April 13, 2021
To: Honorable Scott Wiener, Senate Housing Committee, CA State Capitol, Room 2209, Sacramento, CA 95814
Re: Support-If-Amended SB 12 (McGuire) – “Local government: planning and zoning: wildfires”
Dear Chair Wiener and Members of the Senate Housing Committee,
Sustainable TamAlmonte’s position on Senate Bill 12 (McGuire) “Local government: planning and zoning: wildfires” is “Support-If-Amended”.
ABOUT SENATE BILL 12 (MCGUIRE) "LOCAL GOVERNMENT: PLANNING: WILDFIRES":
Senate Bill 12 imposes certain fire hazard planning responsibilities on local governments and requires cities and counties to make specified findings on fire standards prior to permitting development in very high fire risk areas, which the bill defines to be the Very High Fire Hazard Severity Zones (VHFHSZ) in both the State Responsibility Areas (SRA) and the Local Responsibility Areas (LRA).
SB-12 imposes new planning requirements on local governments. SB-12 requires each city or county, upon the next revision of the housing element or local hazard mitigation plan on or after July 1, 2024, whichever occurs first, to review and update its safety element to include a comprehensive retrofit strategy that includes specified contents.
Wildfire risk reduction standards:
SB-12 prohibits cities and counties from approving any new residential ministerial or discretionary permits, discretionary entitlements, tentative subdivision or parcel maps, or development agreement in VHFHSZ unless the city or county finds that the project and all structures within the project are protected from wildfire risk in accordance with specified “wildfire risk reduction standards” contained in this bill, or standards adopted by a local jurisdiction that meet or exceed those standards.
Regional housing needs allocation:
Beginning with the seventh cycle for revising local housing elements, SB-12 amends the regional housing needs allocation (RHNA) process to:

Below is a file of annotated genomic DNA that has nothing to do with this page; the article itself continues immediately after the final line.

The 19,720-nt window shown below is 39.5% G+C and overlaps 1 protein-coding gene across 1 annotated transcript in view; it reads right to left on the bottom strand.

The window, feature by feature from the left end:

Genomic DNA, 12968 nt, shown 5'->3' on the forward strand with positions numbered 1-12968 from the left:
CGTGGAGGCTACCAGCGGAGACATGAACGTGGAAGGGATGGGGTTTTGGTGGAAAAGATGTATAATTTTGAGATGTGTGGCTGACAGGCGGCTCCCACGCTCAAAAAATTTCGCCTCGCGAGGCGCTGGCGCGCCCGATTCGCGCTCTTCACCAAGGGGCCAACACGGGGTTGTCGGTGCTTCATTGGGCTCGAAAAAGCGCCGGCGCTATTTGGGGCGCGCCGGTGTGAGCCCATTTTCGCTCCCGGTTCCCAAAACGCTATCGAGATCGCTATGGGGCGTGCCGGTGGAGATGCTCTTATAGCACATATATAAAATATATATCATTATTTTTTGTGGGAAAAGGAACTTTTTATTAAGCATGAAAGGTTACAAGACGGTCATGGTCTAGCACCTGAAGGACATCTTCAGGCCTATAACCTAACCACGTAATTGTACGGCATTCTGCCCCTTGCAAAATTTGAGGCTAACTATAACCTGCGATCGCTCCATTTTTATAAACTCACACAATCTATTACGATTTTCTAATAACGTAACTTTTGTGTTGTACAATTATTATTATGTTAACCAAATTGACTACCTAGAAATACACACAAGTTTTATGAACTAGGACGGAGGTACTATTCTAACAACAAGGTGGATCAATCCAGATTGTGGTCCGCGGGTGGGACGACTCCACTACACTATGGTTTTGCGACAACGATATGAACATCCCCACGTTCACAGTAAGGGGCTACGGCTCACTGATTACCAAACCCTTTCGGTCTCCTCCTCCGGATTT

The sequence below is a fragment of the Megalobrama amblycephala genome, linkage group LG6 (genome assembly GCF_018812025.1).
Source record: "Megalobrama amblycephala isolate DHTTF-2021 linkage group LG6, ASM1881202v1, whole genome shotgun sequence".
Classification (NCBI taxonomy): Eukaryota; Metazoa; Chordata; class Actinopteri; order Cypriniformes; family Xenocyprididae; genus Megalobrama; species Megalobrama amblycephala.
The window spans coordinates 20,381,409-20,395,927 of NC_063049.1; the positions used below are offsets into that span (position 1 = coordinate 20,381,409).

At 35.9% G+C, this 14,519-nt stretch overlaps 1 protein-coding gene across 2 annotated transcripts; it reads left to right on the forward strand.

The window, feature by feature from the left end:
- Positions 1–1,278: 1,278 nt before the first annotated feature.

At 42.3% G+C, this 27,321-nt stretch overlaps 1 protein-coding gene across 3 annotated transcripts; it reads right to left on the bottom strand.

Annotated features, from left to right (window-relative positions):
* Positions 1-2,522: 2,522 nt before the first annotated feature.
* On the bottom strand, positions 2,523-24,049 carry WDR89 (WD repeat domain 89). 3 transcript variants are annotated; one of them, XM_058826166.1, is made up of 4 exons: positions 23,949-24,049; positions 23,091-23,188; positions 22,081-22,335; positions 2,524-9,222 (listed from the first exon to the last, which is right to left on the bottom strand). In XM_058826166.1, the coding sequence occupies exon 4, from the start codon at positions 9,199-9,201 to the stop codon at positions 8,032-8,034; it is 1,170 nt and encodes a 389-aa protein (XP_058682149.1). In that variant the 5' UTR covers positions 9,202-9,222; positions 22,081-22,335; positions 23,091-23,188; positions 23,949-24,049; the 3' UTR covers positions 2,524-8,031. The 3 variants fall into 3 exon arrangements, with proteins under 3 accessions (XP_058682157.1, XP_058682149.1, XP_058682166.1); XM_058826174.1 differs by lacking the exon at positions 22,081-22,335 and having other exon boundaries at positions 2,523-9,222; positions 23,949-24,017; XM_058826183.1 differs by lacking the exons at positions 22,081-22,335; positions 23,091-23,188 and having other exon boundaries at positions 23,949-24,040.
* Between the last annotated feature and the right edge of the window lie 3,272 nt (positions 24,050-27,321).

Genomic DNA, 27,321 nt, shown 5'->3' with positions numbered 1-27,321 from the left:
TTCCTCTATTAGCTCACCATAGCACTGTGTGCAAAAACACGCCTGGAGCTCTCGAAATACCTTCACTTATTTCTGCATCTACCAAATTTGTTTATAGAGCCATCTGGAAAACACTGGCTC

- Direct each regional housing needs allocation plan to include as a factor the amount of land in each member jurisdiction that is within a very high fire risk area by allocating a lower proportion of housing to a jurisdiction if the jurisdiction would otherwise need to identify lands within a very high fire risk area as adequate sites to meet its housing need allocation, as specified.
- Requires the regional housing needs allocation plan to further the objective of promoting resilient communities. Furthering this objective must include reducing development pressure within very high fire risk areas.
SB-12 clarifies that local governments may impose more stringent standards than those set out in the bill, and clarifies that a local government may issue a final subdivision map without making the findings in the bill if the tentative map or parcel map met the required standards when it was deemed complete.
SB-12 also directs CALFIRE to distribute grant funds, upon appropriation by the Legislature, to provide assistance to small jurisdictions in updating planning documents and complying with other provisions of the bill, as specified.
SB-12 modifies the standards adopted by the Board under PRC 4290 to access from the perimeters to all residential, commercial, and industrial building construction, and requires the Board’s regulations to conform as nearly as practicable with the wildfire risk reduction standards adopted by the State Fire Marshal under the bill.
SB-12 makes other technical and conforming changes.
REASONS TO SUPPORT-IF-AMENDED SB-12:
Senate Bill 12 is a step in the right direction to protect high fire risk areas but needs to be amended. This is because the bill protects communities in "Very High Fire Hazard Severity Zones" (VHFHSZ) but it does not protect those in the Wildland Urban Interface (WUI) or "High Fire Hazard Zones".
Many communities across the State are in the Wildland Urban Interface (WUI) and High Fire Hazard Zones. These high-risk areas are extremely perilous and should be protected from more intense development too.
The Marin Community Wildfire Protection Plan states; “Homes and structures located anywhere in and around the Wildland Urban Interface (WUI) are at a higher risk for exposure to wildland fire. Fire can spread rapidly throughout WUI areas through adjacent structures and/or vegetation, or by ember dispersion.”  “Because of the mix and density of structure and natural fuels combined with limited access and egress routes, fire management becomes more complex in WUI environments. Many of the access roads within the WUI are narrow and winding and are often on hillsides with overgrown vegetation, making it even more difficult and costly to reduce fire hazards, fight wildfires, and protect homes and lives in these areas.” 
If development is only restricted in "Very High Fire Hazard Severity Zones" (VHFHSZ), then, when cities and counties are updating their Housing Elements, they may designate even more housing density to areas in the dangerous Wildland Urban Interface or High Fire Hazard Zones, since housing in the VHFHSZ zones would be restricted or prohibited.
Please amend Senate Bill 12 so that communities situated in the Wildland Urban Interface and High Fire Hazard Zones are protected to the same degree as those in Very High Fire Hazard Severity Zones.
Thank you in advance for your conscientious consideration.
Very truly yours
Sharon Rushton, President